Retrograde Natal Planets


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על ידי Steven Forrest התגלה על ידי Player FM והקהילה שלנו - זכויות היוצרים שמורות למפרסם, לא ל-Player FM, והשמע מוזרם ישירות מהשרתים שלכם. הירשמו כדי לעקוב אחר עדכונים ב-Player FM, או הדביקו את כתובת העדכונים באפליקציות פודקאסט אחרות.

Yikes! Mercury was retrograde when I was born! Am I doomed? Will the check be lost in the mail for the rest of my life? Will my luggage never arrive at the same city I do?

Retrograde natal planets often scare people, as if something were wrong with being born with planets moving in that “backwards” condition. Yet most of us have at least one of them, and often more. They are far from rare, in other words. And they aren’t some kind of high jinx in your chart either. They are just different from planets moving in direct motion. It’s sort of like being left-handed.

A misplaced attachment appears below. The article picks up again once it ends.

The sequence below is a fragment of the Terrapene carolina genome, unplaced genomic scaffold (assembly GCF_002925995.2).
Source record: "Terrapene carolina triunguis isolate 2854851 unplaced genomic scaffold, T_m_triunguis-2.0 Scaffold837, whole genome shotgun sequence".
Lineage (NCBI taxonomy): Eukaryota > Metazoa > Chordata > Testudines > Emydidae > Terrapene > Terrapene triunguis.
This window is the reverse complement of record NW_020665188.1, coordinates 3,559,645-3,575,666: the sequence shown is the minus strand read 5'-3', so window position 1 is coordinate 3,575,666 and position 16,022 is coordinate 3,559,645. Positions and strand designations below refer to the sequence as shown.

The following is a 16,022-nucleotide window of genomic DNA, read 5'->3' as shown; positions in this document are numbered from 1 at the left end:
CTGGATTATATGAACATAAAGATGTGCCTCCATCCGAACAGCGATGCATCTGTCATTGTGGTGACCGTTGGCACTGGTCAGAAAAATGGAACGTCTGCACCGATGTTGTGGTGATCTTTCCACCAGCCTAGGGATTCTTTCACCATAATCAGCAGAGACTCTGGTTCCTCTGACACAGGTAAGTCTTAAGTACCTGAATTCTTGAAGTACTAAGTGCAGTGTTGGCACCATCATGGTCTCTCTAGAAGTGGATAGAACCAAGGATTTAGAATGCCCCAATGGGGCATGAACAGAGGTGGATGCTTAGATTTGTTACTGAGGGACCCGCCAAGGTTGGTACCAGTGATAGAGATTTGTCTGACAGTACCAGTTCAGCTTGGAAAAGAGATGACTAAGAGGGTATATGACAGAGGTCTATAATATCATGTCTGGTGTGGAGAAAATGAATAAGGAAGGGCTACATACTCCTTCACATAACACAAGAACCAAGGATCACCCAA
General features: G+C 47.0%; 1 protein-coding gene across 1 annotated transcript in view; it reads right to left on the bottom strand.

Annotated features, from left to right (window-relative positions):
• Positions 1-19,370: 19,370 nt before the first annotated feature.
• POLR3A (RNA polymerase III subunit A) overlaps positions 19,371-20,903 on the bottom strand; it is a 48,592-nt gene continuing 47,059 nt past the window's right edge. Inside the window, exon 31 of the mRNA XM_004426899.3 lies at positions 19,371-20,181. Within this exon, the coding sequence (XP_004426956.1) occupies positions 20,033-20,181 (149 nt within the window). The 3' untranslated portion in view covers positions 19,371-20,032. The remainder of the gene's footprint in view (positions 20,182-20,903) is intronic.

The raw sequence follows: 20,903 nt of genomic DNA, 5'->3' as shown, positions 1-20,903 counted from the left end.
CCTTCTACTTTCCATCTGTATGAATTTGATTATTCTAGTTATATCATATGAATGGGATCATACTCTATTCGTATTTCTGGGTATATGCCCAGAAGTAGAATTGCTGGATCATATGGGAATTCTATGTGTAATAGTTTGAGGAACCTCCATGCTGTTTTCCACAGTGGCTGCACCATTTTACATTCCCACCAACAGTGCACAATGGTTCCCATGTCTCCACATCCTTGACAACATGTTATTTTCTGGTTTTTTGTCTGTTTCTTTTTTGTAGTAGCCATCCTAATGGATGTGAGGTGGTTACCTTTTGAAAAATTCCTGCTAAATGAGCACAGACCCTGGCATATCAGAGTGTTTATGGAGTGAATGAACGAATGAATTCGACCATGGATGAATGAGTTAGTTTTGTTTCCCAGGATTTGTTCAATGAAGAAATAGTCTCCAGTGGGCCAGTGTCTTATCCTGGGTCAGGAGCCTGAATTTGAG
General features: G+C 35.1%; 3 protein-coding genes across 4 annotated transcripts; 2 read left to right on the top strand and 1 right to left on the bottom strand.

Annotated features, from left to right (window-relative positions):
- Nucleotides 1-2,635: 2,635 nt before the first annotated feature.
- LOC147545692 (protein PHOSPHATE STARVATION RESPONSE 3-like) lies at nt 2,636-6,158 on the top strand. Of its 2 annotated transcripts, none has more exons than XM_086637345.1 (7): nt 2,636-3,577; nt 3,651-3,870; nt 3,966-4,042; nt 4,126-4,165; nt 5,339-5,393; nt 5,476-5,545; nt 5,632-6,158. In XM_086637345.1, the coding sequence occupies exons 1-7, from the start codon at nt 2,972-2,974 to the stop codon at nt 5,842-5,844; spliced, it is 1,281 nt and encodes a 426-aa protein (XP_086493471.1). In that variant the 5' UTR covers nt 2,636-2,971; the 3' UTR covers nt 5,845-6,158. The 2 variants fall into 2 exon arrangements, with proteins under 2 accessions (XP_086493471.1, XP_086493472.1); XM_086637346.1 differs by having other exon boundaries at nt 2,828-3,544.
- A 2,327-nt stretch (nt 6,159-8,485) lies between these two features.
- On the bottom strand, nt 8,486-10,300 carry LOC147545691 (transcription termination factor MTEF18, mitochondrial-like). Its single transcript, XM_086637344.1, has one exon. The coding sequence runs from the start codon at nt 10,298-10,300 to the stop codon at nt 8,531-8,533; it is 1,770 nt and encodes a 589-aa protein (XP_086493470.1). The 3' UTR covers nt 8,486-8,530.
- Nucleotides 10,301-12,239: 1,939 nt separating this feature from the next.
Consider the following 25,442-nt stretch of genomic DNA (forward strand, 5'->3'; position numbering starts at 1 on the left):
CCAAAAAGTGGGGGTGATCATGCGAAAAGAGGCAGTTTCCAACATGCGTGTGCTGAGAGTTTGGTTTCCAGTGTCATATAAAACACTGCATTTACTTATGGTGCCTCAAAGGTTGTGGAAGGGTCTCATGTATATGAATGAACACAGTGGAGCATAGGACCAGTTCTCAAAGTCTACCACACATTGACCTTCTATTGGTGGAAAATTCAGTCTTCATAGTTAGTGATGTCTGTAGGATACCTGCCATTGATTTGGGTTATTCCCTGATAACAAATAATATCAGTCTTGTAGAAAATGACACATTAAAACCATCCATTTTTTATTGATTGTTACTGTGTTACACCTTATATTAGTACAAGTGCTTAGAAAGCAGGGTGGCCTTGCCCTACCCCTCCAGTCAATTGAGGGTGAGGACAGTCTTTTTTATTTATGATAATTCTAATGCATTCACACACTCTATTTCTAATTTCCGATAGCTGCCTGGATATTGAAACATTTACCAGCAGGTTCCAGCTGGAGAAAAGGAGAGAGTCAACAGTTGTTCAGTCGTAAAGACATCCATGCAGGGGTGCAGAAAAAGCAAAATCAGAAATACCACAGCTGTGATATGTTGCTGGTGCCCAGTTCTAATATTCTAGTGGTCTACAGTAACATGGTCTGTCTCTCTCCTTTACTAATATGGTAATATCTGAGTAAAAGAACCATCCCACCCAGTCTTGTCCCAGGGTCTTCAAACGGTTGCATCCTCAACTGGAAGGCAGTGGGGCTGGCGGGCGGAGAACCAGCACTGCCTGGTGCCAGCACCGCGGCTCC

The overriding principle is that, first and foremost, there is nothing “wrong with” anyone’s chart, ever. The basic laws of the universe preclude that possibility. Your chart is perfect. It fits the needs and conditions of your soul like the proverbial glove. Retrograde planets, squares, oppositions, Mars, Saturn, and Pluto – all the “bad guys” – we need every one of them, and they can be “good for you.” That’s a philosophical point obviously, but understanding it is mission-critical, at least in the context of evolutionary astrology. (If you would prefer an astrologer who would describe you as doomed by some configuration in your chart, I can make some referrals.)

Hold your arm out in front of you and point your index finger straight up. Now look at your fingertip through your left eye, then through your right eye. Your finger naturally seems to jump back and forth against the background scenery. Look at Pluto against the starry background in March, then look at it again in September. It’s the same thing. Like your finger, it too has jumped backwards. That’s because in March, earth was on one side of its orbit, while in September it was halfway around, on the other side. That’s as if the distance between your left eye and your right eye were about 186 million miles – and that’s far enough to make Pluto seem to jump.

Listen in for more!

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